đź’› The imperative urgency to live đź’›: How investigating participatory research led me to reframe my own experience of surviving childhood cancer
November 23, 2023

Over the last months, I actively contributed to several in-person events. Some were related to participatory research to bridge science & society (see here, here, here, here , here & here)

Others related to post-doctoral career development and entrepreneurship (here, here & here).

The whole time, I dutifully rode the anxiety – performance – exhaustion rollercoaster.

This is business as usual for me. I’ve been riding this rollercoaster for most of my life, and as a result I’ve developed elaborate and effective coping mecanisms to function in codified group settings.

I call these “performances”.

Despite how well a performance goes (and it goes well 99% of the time), it always generates debilitating fatigue, which then gives way to feelings of inadequacy that I have to vanquish in time to be ready for the next performance. And the cycle just goes on.

I’ve been functionning this way for so long that I came to believe the rollercoaster was innate to my personality.

This changed after I attended a conference organized by a French support group for adult survivors of childhood cancer: Les Aguerris.

During the conference, I was floored by the amount of experiences other survivors shared about:

  1. being singled out because they worked slower than their peers or colleagues (despite producing high quality qualitative work)
  2. having trouble multi-tasking and prioritizing (despite being excellent instruction followers)
  3. chasing after challenges and achievements (because of an imperative urgency to live life to the fullest with no regrets)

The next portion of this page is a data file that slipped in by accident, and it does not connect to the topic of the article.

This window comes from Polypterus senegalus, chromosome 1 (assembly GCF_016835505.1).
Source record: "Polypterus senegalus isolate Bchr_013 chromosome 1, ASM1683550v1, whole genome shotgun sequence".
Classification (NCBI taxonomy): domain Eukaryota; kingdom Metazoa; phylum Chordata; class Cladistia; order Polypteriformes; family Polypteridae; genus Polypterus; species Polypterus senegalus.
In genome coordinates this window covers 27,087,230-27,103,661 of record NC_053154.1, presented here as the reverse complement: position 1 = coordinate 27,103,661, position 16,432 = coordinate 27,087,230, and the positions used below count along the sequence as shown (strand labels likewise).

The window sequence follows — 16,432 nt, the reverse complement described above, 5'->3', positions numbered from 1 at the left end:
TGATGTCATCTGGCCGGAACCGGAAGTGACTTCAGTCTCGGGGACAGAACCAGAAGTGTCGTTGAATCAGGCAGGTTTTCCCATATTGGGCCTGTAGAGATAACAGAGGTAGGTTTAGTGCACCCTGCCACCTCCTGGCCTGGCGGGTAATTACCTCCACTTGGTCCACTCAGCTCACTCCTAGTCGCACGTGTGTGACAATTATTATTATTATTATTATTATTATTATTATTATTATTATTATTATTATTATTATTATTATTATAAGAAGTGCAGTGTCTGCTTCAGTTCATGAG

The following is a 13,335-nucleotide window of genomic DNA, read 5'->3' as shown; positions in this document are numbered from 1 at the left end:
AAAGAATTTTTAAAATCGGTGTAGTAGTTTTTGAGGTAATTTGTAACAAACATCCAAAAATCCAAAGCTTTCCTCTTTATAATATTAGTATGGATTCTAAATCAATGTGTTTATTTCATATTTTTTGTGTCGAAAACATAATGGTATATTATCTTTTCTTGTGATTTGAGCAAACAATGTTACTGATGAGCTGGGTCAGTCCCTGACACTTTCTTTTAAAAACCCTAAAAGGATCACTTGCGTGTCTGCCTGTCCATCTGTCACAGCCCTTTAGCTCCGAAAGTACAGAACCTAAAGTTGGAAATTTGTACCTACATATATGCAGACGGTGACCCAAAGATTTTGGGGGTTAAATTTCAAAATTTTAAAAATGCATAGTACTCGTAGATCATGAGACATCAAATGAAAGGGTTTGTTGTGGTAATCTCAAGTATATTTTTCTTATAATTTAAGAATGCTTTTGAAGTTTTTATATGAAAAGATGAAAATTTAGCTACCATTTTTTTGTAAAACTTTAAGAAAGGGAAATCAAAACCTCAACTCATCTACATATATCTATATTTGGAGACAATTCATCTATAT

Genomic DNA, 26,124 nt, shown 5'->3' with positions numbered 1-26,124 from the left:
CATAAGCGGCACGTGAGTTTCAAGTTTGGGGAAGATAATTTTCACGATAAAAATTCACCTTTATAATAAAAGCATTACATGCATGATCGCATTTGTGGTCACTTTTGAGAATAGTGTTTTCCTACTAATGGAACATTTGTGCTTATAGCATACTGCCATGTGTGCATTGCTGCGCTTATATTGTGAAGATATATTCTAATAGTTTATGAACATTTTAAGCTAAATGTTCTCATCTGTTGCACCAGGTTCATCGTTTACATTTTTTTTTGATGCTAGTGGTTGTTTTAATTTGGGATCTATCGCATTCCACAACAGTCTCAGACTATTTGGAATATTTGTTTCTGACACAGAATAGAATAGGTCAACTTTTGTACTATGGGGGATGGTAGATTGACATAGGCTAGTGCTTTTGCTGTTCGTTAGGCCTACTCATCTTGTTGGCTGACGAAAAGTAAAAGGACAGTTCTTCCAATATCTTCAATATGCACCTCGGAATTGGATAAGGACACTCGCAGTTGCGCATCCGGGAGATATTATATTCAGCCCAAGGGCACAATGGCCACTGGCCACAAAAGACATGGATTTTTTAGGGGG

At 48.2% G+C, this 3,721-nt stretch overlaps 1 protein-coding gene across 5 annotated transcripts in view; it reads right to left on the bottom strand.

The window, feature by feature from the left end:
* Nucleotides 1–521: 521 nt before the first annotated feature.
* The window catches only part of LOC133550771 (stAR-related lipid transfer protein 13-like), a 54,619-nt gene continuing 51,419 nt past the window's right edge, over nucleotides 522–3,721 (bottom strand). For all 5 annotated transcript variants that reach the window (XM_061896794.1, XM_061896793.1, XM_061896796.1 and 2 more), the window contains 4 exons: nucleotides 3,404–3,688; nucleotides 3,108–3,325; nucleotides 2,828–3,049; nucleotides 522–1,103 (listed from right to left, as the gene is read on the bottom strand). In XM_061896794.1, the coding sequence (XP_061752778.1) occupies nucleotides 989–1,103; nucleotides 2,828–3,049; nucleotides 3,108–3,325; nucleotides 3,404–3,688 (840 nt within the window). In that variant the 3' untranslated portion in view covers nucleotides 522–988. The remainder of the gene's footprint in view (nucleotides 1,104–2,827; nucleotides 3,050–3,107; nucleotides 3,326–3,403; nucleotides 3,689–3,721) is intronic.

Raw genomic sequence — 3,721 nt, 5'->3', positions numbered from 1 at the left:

4. fearing being labeled as incompetent or burdensome by asking for help (related to the following point)
  5. feeling guilty, unworthy or illigitimate when needing support (because others alwyas have it worse)
  6. living with chronic anxiety and fatigue (which remain unproven because largely undocumented to this day)
  7. living up to expectations of being able to overcome anything (a counterproductive side effect of the dominant discourse around “survival”)
  8. developing post-traumatic fear of illness or medical settings (compounded by covid-related experiences)

These are just some of many psychological and physiological aspects that came up during the day’s share-out sessions and that I could relate to my own personal experience.

By allowing my data to be entered into a patient health database during a long-term care consultation, I’m hoping my experiences will one day contribute to reframe these behaviors so they can be recognized for what they are: the long-term side effects of childhood cancer treatments currently being documented and investigated by medical research teams and patient groups.

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